April 1: “Uncle Tom’s Cabin” Takes America By Storm

  On this day in 1852, the final installment of Harriet Beecher Stowe’s anti-slavery novel Uncle Tom’s Cabin was published in The National Era, a weekly abolitionist newspaper.  Written in the popular sentimental and melodramatic style of the mid-19th century, Stowe originally envisioned her story as a brief tale that would “paint a word picture…

March 17: Connecticut Statesman and Civil War Hero Joseph Hawley Dies

  Perhaps best known as a Civil War general who served in the First Battle of Bull Run, the Siege of Petersburg, and other notable engagements, Connecticut’s Joseph R. Hawley proved to be an equally accomplished leader off the battlefield, as one of Connecticut’s foremost statesmen of the late 19th century. A graduate of Hamilton…

March 14: Eli Whitney Patents the Cotton Gin

  Today in 1794, Eli Whitney, one of Connecticut’s most influential inventors, received a patent for the Cotton Gin, a machine that revolutionized the production of cotton by optimizing the time-intensive task of cleaning seeds from raw cotton bolls. Born in Massachusetts in 1765, Eli exhibited both interest in talent in manufacturing at an early…

March 5: Abraham Lincoln Speaks in Hartford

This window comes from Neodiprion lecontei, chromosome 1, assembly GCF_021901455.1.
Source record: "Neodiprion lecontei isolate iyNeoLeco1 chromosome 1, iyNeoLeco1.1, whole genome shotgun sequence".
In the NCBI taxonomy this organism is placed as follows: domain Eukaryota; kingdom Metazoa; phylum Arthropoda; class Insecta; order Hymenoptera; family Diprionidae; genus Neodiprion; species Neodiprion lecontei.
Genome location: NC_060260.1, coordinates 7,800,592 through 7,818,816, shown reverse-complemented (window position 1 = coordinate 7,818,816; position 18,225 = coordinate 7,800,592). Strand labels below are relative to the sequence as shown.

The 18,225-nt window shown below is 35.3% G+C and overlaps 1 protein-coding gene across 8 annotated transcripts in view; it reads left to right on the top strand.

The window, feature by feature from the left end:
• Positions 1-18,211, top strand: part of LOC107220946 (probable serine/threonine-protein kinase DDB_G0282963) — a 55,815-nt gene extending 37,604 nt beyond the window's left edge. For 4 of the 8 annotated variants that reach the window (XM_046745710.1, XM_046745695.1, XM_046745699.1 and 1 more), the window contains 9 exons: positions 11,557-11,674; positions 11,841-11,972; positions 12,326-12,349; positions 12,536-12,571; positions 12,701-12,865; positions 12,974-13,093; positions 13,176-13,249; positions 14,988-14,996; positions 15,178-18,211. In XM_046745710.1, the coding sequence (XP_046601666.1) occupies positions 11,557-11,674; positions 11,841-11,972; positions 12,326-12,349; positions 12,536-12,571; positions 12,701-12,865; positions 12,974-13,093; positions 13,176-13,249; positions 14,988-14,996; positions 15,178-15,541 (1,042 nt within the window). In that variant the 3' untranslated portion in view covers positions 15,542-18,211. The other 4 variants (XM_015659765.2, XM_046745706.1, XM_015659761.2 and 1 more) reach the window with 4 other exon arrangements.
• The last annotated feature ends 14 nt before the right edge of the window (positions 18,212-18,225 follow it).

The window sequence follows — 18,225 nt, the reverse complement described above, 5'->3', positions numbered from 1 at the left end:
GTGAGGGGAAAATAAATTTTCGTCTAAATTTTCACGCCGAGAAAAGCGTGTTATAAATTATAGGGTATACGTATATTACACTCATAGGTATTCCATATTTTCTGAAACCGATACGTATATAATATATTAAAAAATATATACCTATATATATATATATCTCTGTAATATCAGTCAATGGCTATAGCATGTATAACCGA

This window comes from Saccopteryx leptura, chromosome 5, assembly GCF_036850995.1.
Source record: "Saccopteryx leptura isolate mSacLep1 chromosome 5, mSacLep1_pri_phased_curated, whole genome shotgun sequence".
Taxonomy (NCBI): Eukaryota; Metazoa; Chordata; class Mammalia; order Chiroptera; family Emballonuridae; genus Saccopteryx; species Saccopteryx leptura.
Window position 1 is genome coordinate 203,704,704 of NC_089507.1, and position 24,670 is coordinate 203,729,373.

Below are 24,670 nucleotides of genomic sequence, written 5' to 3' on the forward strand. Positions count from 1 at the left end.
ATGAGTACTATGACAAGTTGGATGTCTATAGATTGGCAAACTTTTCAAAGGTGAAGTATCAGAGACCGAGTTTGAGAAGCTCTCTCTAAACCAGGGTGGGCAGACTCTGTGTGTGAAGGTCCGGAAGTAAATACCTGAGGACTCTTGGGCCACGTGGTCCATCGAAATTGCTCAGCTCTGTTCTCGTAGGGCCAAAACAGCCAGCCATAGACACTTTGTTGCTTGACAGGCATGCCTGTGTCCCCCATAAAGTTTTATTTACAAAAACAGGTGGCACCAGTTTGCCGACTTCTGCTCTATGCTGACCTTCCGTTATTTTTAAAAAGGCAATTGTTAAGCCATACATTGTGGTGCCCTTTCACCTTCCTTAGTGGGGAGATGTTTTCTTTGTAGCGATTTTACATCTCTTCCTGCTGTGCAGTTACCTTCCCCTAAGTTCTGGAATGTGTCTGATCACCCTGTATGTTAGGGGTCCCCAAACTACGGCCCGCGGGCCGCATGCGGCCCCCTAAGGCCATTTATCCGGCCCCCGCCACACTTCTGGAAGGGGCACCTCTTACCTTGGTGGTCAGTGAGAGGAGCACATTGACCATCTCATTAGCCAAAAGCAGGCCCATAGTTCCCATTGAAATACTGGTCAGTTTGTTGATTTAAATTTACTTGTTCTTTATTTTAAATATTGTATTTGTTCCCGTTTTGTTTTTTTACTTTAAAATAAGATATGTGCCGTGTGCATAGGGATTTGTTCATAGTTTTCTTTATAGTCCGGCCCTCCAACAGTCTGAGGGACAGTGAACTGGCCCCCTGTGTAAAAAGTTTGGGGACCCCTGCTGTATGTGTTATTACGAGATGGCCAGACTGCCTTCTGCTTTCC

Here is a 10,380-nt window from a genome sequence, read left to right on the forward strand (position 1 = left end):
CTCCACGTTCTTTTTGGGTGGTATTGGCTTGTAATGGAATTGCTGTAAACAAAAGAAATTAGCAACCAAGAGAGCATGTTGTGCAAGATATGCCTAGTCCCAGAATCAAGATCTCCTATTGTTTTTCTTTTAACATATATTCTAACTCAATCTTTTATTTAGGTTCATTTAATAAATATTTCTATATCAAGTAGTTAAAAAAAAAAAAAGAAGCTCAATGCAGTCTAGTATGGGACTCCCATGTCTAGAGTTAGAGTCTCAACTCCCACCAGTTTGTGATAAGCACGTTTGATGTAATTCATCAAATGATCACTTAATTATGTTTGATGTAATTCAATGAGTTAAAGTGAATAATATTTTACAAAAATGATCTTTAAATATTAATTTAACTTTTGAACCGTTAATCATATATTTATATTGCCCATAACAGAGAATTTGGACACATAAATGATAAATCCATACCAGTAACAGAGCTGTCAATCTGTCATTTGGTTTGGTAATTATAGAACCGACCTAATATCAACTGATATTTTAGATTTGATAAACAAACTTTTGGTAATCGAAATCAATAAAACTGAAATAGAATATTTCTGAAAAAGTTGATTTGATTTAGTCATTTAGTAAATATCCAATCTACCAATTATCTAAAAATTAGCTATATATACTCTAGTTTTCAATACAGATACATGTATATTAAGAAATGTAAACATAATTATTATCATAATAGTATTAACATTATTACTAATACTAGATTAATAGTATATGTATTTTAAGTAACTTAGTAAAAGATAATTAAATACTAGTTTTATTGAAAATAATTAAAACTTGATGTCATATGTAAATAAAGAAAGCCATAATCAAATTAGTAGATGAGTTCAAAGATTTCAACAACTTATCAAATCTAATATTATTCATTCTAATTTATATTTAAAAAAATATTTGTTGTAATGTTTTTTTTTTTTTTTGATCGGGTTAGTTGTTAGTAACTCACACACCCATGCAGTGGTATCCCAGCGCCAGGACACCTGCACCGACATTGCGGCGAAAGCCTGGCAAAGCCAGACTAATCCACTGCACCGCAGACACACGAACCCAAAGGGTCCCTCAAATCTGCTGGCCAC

In early 1860, sectional tensions between the northern and southern regions of the United States were approaching the breaking point over the topic of slavery and its expansion into the western American territories.  Even though it was a crucial presidential election year, the two major political parties had yet to select their running candidates,…

February 19: Roger Sherman Baldwin, Governor and Abolitionist

On this day in 1863, in the midst of a bloody Civil War that pitted Americans against each other over questions of slavery and freedom, scores of Connecticans mourned the passing of Roger Sherman Baldwin, one of Connecticut’s most ardent abolitionist lawyers and accomplished politicians. Baldwin was born in 1793 to a well-to-do Connecticut family,…

February 1: The Third State Census in Seven Years.

  Since 1790, people in the United States have participated in a census of the population once every ten years.  During the American Revolution, however, Connecticut conducted three censuses in only seven years, each in response to different demands created by the revolutionary struggle. The third and final count was conducted today in 1782, and…

January 26: The Provocative Postmaster General

  Today in 1802, Gideon Granger of Suffield took office as the nation’s fourth postmaster general, ushering in a new era for the U.S. postal service — for better and for worse.  A Yale graduate, Granger practiced law in his hometown of Suffield and served in the Connecticut General Assembly beginning in 1792.  Following an…